Sexy Exes: 'Who Needs More News?' Asks Washington Post, A Newspaper, About Rival TBD's Launch
In Saturday's Style section profile of forthcoming Washington, D.C. local news site TBD, the Washington Post does not even attempt to hide its disdain for the project, helmed by ex-WaPo people. "TBD.com -- odd name, but let's move on," the article begins. What are we moving onto? Another dig, right away: TBD "seems to be the answer to a question that no one has really been asking: Do media-saturated Washington and its environs need yet another source of information about Washington and its environs?" This is a lesson in how to play it when you see your ex.
When you see your ex -- especially a recent ex -- you might, for instance, pretend like everything is okay. You'll warmly embrace, you'll catch up, you'll compliment the new man or woman. "You seem great!" through clenched teeth. But it's passable and hopefully they come away thinking you're happy, composed.
Or maybe you go batshit insane, turn beet red, storm off.
But there's a middle ground, in which you stick around for a chat, ostensibly playing the put-it-behind-you part, but really thirsting for blood. Everything you say is loaded with subtext, bursting with aggression, but alternating between passive aggressive and aggressive aggressive. You might not really want to talk, but you can't pull yourself away. You're not really in control. That's the Washington Post in this case.
Here's the relationship history: Allbritton Communications, the company behind TBD, has been slowly chipping away at the Post's regional dominance for years now, beginning with politics, obviously the area's most crucial arena, with the website Politico, co-founded by John Harris and Jim VandeHei, formerly of the Post.
Now, TBD's team -- headed by general manager Jim Brady, the ex-editor of washingtonpost.com -- is coming for a piece of the local news pie. And the Post is the scorned lover -- more successful, more beautiful maybe, but stuck in a rut, gaining weight, losing its confidence. And so they have the conversation -- that is, they cover TBD's launch -- but they also lash out:
By Allbritton's reckoning, the site will supply an all-encompassing local news fix, with a side of whimsy and quirkiness thrown in.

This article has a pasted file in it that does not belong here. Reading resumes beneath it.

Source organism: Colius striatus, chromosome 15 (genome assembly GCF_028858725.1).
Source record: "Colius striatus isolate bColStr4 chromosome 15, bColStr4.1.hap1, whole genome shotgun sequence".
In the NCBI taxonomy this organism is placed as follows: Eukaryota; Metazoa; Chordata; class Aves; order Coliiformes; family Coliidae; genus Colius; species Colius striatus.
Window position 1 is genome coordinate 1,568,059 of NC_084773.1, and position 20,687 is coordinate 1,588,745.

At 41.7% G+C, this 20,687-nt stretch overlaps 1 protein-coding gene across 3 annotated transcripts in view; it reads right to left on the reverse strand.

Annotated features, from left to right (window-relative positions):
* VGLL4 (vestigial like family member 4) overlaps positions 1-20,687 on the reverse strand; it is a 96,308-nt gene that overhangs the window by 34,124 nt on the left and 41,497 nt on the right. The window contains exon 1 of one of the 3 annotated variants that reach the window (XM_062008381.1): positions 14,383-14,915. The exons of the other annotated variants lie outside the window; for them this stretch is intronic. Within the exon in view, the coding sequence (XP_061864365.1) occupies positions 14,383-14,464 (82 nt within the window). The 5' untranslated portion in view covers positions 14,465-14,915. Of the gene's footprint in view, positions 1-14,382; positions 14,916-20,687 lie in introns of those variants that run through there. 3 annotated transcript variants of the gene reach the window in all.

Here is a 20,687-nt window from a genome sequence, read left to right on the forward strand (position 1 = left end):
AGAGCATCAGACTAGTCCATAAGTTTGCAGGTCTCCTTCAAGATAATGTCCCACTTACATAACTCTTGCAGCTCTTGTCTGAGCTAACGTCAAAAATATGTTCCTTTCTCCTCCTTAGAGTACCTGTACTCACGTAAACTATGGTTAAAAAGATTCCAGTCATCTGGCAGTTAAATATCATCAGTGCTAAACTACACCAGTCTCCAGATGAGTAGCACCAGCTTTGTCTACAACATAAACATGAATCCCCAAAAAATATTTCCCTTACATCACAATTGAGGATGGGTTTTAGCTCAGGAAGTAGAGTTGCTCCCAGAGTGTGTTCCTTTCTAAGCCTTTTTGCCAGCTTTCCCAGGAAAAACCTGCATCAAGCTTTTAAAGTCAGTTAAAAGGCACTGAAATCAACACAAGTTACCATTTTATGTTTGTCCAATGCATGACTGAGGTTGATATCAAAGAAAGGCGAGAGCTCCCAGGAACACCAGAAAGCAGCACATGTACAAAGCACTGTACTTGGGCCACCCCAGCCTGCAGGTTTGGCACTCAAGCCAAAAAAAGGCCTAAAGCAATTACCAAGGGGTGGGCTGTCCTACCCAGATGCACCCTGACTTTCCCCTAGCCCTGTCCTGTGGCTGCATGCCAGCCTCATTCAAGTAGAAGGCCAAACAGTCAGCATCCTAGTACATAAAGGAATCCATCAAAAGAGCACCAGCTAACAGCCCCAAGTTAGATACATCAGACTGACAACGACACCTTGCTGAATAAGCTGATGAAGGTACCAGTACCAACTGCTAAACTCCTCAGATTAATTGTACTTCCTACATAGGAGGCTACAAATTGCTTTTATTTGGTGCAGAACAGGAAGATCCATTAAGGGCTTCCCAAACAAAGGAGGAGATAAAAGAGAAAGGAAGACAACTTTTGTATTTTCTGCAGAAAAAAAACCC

That's the passive aggression. This, too:
The early line suggests that TBD will primarily be an aggregator of local news coverage, relying on all those fishmongers and bakers for its daily feed.
Remember who really makes the news, the Post says flat out. You see, "the heavy lifting will be done by linking to other news sources, including direct competitors such as washingtonpost.com and WTOP.com, the two most-popular local Web-news sources in the region." And don't you forget it.
Some slights are less nuanced:
Local-news sites, of course, aren't exactly an exotic species, and TBD is wading into a crowded pool. With the continued humbling of the newspaper industry, lots of former ink-stained wretches have started Web sites to cover their home towns.
Even when citing a relatively successful local news site, their traffic is called "microscopic" when compared "with the likes of The Post's site, which draws in excess of a million people a day." The Post is also happy to highly TBD's managed expectations:
Brady says he's "very competitive" but plays down the TBD vs. Post angle. "You don't have to be number one to be successful," he says. "I think the field is so wide open right now that there's room for more. . . . It's not some fight to the death."
It's not that it's unfair. The Post lets the TBD say its piece and its jabs are not completely misguided; they are based in fact. Still, these are the actions and the words of the threatened, doubts from a storied organization not quite as confident as they once were. So if some insecurity comes through, sure, it's there. But ask anyone with an ex -- there's something a little sexy about being prickly. Plus, it shows you still care.
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